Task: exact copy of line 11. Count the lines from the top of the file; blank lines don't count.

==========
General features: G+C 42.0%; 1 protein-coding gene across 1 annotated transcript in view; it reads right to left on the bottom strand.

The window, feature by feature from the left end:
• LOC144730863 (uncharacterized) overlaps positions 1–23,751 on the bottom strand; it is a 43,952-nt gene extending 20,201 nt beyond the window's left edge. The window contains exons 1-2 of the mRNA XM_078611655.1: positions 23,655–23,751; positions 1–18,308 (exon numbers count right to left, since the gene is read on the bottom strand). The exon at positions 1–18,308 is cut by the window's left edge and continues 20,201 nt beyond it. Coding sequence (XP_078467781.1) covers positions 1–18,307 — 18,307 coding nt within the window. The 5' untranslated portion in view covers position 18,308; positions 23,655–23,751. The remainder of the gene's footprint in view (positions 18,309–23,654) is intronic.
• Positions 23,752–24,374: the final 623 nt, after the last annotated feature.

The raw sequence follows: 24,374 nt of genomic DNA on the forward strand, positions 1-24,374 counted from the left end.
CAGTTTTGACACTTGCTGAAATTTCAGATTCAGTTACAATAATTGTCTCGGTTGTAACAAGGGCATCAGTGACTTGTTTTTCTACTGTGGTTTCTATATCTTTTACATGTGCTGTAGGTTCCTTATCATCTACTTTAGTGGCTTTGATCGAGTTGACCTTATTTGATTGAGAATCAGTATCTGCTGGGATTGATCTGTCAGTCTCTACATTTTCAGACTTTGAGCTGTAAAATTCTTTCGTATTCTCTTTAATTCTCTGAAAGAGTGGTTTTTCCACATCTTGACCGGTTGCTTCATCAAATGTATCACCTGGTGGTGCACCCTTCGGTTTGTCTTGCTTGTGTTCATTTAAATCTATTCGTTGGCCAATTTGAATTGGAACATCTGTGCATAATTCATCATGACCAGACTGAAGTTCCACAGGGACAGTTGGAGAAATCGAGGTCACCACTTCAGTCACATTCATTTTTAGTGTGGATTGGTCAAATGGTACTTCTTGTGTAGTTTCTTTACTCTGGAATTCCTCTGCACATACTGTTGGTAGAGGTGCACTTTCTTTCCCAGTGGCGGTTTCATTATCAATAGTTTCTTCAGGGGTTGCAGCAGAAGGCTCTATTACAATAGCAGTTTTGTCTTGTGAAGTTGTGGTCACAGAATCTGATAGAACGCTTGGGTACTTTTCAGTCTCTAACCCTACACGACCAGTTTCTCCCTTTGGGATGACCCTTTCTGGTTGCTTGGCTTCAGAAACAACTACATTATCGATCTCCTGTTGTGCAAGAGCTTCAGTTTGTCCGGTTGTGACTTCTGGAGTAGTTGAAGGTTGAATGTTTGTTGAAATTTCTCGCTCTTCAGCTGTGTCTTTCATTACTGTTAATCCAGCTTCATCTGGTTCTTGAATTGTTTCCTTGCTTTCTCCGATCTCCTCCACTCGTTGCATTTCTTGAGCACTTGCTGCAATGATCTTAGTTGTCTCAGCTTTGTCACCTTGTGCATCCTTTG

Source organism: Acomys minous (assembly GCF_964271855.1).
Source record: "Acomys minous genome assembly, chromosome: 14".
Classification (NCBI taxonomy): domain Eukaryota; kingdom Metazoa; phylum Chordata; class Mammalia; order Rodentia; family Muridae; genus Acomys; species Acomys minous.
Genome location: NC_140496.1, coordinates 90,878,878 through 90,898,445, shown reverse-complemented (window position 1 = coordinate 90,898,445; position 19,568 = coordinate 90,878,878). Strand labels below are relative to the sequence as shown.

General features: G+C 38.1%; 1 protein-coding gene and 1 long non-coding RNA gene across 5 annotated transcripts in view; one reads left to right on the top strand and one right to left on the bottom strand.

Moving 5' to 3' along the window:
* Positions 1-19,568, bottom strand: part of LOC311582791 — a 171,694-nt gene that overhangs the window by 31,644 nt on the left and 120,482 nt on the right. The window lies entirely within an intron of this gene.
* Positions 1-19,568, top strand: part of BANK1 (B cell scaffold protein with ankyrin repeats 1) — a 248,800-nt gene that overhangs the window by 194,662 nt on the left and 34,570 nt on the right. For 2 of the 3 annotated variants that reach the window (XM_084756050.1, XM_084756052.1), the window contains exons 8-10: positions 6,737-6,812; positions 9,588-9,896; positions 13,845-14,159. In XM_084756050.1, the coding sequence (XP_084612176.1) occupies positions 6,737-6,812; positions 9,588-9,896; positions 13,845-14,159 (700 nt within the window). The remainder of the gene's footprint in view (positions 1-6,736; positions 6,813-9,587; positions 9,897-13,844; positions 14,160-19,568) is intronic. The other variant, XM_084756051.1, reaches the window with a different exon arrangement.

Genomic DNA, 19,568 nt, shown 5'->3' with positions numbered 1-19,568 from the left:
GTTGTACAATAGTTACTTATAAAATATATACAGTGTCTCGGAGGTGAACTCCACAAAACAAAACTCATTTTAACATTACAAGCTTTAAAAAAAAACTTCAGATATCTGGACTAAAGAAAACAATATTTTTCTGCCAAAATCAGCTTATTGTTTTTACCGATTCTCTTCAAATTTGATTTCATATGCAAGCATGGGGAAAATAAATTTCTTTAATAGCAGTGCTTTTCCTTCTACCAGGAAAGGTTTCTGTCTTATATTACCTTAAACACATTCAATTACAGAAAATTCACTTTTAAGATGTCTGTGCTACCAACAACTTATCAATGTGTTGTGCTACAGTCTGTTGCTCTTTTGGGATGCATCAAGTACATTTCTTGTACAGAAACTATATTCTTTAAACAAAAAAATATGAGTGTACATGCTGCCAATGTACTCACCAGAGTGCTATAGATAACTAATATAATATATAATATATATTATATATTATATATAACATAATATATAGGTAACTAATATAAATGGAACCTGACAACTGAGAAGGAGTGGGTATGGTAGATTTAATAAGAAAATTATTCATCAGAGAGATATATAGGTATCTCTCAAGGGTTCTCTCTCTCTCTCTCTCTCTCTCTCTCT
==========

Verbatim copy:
General features: G+C 38.1%; 1 protein-coding gene and 1 long non-coding RNA gene across 5 annotated transcripts in view; one reads left to right on the top strand and one right to left on the bottom strand.